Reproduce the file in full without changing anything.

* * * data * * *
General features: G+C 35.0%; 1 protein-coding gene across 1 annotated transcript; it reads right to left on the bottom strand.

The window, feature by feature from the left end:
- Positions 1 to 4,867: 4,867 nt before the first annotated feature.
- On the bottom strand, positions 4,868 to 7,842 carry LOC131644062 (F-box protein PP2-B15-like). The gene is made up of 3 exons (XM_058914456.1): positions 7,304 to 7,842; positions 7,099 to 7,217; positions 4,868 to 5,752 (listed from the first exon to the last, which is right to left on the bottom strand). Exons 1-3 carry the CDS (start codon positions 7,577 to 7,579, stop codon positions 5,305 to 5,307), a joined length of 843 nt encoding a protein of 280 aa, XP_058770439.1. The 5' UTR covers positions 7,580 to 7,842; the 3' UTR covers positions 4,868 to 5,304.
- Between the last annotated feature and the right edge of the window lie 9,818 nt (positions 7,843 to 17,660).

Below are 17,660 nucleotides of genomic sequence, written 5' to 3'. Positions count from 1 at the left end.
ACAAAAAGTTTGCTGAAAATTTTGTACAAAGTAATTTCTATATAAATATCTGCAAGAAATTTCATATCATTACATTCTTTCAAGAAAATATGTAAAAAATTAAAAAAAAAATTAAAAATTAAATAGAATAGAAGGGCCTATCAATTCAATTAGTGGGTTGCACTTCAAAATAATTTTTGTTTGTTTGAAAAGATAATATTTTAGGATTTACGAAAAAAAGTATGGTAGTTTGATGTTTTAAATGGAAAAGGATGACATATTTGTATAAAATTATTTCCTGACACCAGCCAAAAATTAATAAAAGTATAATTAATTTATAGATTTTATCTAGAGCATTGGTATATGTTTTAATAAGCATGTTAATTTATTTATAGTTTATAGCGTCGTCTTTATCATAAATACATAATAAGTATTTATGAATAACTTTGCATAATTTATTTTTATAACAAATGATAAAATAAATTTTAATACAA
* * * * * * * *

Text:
General features: G+C 35.0%; 1 protein-coding gene across 1 annotated transcript; it reads right to left on the bottom strand.

The window, feature by feature from the left end:
- Positions 1 to 4,867: 4,867 nt before the first annotated feature.
- On the bottom strand, positions 4,868 to 7,842 carry LOC131644062 (F-box protein PP2-B15-like). The gene is made up of 3 exons (XM_058914456.1): positions 7,304 to 7,842; positions 7,099 to 7,217; positions 4,868 to 5,752 (listed from the first exon to the last, which is right to left on the bottom strand). Exons 1-3 carry the CDS (start codon positions 7,577 to 7,579, stop codon positions 5,305 to 5,307), a joined length of 843 nt encoding a protein of 280 aa, XP_058770439.1. The 5' UTR covers positions 7,580 to 7,842; the 3' UTR covers positions 4,868 to 5,304.
- Between the last annotated feature and the right edge of the window lie 9,818 nt (positions 7,843 to 17,660).

Below are 17,660 nucleotides of genomic sequence, written 5' to 3'. Positions count from 1 at the left end.
ACAAAAAGTTTGCTGAAAATTTTGTACAAAGTAATTTCTATATAAATATCTGCAAGAAATTTCATATCATTACATTCTTTCAAGAAAATATGTAAAAAATTAAAAAAAAAATTAAAAATTAAATAGAATAGAAGGGCCTATCAATTCAATTAGTGGGTTGCACTTCAAAATAATTTTTGTTTGTTTGAAAAGATAATATTTTAGGATTTACGAAAAAAAGTATGGTAGTTTGATGTTTTAAATGGAAAAGGATGACATATTTGTATAAAATTATTTCCTGACACCAGCCAAAAATTAATAAAAGTATAATTAATTTATAGATTTTATCTAGAGCATTGGTATATGTTTTAATAAGCATGTTAATTTATTTATAGTTTATAGCGTCGTCTTTATCATAAATACATAATAAGTATTTATGAATAACTTTGCATAATTTATTTTTATAACAAATGATAAAATAAATTTTAATACAA